17 June 2015

BF: The Secret History

 

Open the champagne! Fire the confetti cannon! Celebrate in any other way you want! No, not just because Big Finish have clocked up two hundred releases in their flagship range – and not just because Eddie Robson’s back – but because this is a truly fantastic story. 

Expectations were high for The Secret History, being the conclusion to the so-called ‘Locum Doctors’ trilogy which has seen characters it would otherwise be impossible to include in the main range starring alongside later incarnations. It’s an interesting idea but based on the evidence of the last two stories, I don’t think it was entirely warranted. If anything, I think the idea might seem stronger if The Secret History had existed without Last of the Cybermen or The Defectors, because the glimpses we get of the last two releases in part four (or ‘The Twists of Fate’) make them sound much more intriguing and exciting than they actually were.

I’ve said before that ‘ancient’ history isn’t my particular favourite, but Big Finish do seem to be going out of their way to convince me otherwise. Both James Goss’ Mask of Tragedy and Eddie Robson’s efforts here go some way to doing so, making the period interesting, colourful and humorous. The supporting cast have a pleasing range and give the society the necessary depth – from the Emperor to the hard done by cart painter. They’re all presented as equally important, through the running time allocated to them, and I think that’s a really clever move from Robson. It won me over, anyway.

Beyond just their histories, appropriately, these characters all have a spirit and life of their own. That’s a comment that’s also true of the lead protagonists and antagonists. Peter Davison sounds much more engaged and excited here than he has in some time, and it really benefits the piece as a whole. The Fifth Doctor is in real trouble this time as he’s erased from history by one of the most infamous temporal tinkerers. Brilliantly, it’s thanks to the supporting character of Sophia, an apparently ‘ordinary’ girl, that the timelines are restored. 

This really is a Season 3 historical with the Fifth Doctor though, set over the course of six days but still feeling tightly-paced. Steven and Vicki are an enjoyable pairing and both prove enjoyable foils for Davison’s incarnation. Like Jamie and Zoe last month, they have a little difficulty accepting this new arrival is their Doctor at first, but soon recognise the spirit (and carelessness) of the man they know to be the Doctor. The trio are, of course, separated for much of the story’s running time, coming together and dissipating again at various points, but are all more than capable of sustaining their own plot threads, which neatly coalesce to a chariot race thanks to some impressive planning by Robson.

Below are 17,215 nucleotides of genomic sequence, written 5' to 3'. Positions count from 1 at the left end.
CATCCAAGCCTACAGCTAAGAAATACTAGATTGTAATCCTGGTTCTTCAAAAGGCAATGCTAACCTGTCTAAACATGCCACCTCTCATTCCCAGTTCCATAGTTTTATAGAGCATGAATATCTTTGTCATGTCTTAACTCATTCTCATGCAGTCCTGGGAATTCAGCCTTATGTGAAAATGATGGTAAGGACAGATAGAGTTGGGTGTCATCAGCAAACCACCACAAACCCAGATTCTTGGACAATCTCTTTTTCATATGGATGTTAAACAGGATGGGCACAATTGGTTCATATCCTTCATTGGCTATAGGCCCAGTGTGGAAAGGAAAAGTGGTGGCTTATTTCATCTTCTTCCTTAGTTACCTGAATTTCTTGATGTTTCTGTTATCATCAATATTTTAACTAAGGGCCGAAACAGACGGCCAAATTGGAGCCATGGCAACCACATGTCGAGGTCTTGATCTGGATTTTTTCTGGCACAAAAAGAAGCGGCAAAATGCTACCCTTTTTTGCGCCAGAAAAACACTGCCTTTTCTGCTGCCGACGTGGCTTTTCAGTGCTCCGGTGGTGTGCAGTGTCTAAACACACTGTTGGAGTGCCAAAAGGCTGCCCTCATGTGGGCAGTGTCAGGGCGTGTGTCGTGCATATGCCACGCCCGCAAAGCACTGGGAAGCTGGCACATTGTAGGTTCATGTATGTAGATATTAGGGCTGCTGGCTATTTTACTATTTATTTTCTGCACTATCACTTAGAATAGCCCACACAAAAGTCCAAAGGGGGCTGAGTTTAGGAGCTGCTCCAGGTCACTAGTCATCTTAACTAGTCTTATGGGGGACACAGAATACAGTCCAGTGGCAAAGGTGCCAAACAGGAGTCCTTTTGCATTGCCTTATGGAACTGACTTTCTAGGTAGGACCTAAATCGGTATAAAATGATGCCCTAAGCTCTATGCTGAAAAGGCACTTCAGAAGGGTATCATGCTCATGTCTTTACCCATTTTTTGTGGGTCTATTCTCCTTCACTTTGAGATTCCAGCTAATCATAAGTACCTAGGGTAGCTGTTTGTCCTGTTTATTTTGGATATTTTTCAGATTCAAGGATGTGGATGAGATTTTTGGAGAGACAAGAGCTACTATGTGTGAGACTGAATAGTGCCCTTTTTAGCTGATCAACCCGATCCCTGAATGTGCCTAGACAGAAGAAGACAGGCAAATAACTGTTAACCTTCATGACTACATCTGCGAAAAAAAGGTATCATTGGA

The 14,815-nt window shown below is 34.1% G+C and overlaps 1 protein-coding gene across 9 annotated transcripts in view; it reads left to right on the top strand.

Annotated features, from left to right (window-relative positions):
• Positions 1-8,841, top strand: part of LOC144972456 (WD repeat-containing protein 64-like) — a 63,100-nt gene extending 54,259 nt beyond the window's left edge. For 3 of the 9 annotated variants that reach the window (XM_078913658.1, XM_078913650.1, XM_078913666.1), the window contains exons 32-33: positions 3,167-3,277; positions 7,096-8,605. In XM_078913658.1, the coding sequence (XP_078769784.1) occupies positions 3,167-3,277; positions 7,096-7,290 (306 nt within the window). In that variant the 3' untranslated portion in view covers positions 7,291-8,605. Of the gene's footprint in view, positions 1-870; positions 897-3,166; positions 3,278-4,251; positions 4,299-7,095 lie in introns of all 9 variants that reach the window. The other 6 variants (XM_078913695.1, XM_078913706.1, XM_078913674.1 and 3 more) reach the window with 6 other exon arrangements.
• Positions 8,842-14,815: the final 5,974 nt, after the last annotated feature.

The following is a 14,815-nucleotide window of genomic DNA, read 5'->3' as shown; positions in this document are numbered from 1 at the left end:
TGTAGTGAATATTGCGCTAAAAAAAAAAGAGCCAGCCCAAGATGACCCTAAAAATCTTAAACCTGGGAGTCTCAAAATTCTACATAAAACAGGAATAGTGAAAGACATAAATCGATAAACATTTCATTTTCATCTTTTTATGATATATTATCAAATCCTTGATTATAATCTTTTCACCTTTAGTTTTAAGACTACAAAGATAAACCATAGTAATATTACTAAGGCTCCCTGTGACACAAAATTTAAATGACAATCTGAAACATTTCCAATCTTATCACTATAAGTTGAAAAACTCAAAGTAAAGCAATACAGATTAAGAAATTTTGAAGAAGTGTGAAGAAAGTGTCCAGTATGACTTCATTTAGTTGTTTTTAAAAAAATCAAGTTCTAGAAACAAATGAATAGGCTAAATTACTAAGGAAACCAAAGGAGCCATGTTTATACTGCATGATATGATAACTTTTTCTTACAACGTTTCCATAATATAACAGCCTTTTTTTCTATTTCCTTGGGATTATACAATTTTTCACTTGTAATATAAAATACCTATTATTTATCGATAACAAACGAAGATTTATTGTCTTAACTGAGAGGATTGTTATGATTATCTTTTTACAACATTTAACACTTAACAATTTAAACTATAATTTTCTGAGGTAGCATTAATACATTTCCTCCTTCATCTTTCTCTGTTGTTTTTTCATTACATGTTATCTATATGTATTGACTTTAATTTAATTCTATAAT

It’s infuriating that I can’t talk openly about the villain/s of The Secret History or anything they do because it’s such a great role in their writing and performance, and one that’s definitely best left unspoiled. As soon as you hear that familiar voice in part one (or ‘The Gothic War’) suspicions are aroused but the glorious denouement in part three (or ‘The Catastrophe Cure’) makes it all worthwhile. For what it’s worth I adored the opening to part four and it makes me long for the return of a particular series, written in white here (Unbound) to save spoilerphobes. Though what they’re doing on a review posted on the day of release baffles me slightly.

After Mistfall’s somewhat lacklustre soundtrack, Andy Hardwick seems to have redoubled his efforts for The Secret History. The music and sound design on this story are a world away from his last couple of stories, and make me look forward to the announced title he’s working on much more. The score at the end of the first disc is almost cinematic in scale, but somehow works with the tweeness of the classic Hartnell historical and the grandeur of Robson’s plot. The sound effects no longer appear to be lifted from a stock library and blend seamlessly with the enthusiastic performances of the cast. More please.

Barnaby Edwards has worked wonders. He always seems to coax an engaging and energetic performance out of his cast, almost like the Graeme Harper of Big Finish. The stories he directs are frequently amongst the most memorable and enjoyable of the lot, and he certainly knows how to assemble a strong cast. This is like a distillation of all that’s good about the main range, which is exactly what the two hundredth release ought to be. If the explanation given here is what Alan Barnes’ masterplan was for the trilogy, I’m not entirely convinced it was worth pursuing, but given the strength of The Secret History I’ll let it go. This is something truly special as far as I’m concerned and I really hope it can be maintained. We’re launching into Jonny Morris’ We Are the Daleks next month, so things are looking hopeful.

In a Nutshell: A truly excellent two hundredth release in what’s still Big Finish’s most popular range.


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